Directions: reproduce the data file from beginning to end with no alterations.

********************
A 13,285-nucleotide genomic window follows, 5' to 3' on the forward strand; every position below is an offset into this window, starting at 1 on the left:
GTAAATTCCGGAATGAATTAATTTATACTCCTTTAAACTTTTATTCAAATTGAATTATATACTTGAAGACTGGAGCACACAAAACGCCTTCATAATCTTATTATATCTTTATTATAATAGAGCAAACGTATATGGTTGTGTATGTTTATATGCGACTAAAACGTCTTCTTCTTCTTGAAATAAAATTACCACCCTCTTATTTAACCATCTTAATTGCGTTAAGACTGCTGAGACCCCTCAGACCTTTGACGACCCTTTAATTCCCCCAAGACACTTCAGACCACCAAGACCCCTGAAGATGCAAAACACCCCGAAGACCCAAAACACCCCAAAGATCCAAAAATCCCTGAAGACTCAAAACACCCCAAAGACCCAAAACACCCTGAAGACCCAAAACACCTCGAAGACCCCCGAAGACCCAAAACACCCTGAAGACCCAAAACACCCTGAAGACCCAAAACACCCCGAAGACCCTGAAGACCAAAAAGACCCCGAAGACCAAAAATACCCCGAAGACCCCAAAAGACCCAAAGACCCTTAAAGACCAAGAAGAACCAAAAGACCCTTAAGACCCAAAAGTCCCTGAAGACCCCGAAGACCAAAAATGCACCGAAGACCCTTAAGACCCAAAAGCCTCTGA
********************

A 13,285-nucleotide genomic window follows, 5' to 3' on the forward strand; every position below is an offset into this window, starting at 1 on the left:
GTAAATTCCGGAATGAATTAATTTATACTCCTTTAAACTTTTATTCAAATTGAATTATATACTTGAAGACTGGAGCACACAAAACGCCTTCATAATCTTATTATATCTTTATTATAATAGAGCAAACGTATATGGTTGTGTATGTTTATATGCGACTAAAACGTCTTCTTCTTCTTGAAATAAAATTACCACCCTCTTATTTAACCATCTTAATTGCGTTAAGACTGCTGAGACCCCTCAGACCTTTGACGACCCTTTAATTCCCCCAAGACACTTCAGACCACCAAGACCCCTGAAGATGCAAAACACCCCGAAGACCCAAAACACCCCAAAGATCCAAAAATCCCTGAAGACTCAAAACACCCCAAAGACCCAAAACACCCTGAAGACCCAAAACACCTCGAAGACCCCCGAAGACCCAAAACACCCTGAAGACCCAAAACACCCTGAAGACCCAAAACACCCCGAAGACCCTGAAGACCAAAAAGACCCCGAAGACCAAAAATACCCCGAAGACCCCAAAAGACCCAAAGACCCTTAAAGACCAAGAAGAACCAAAAGACCCTTAAGACCCAAAAGTCCCTGAAGACCCCGAAGACCAAAAATGCACCGAAGACCCTTAAGACCCAAAAGCCTCTGA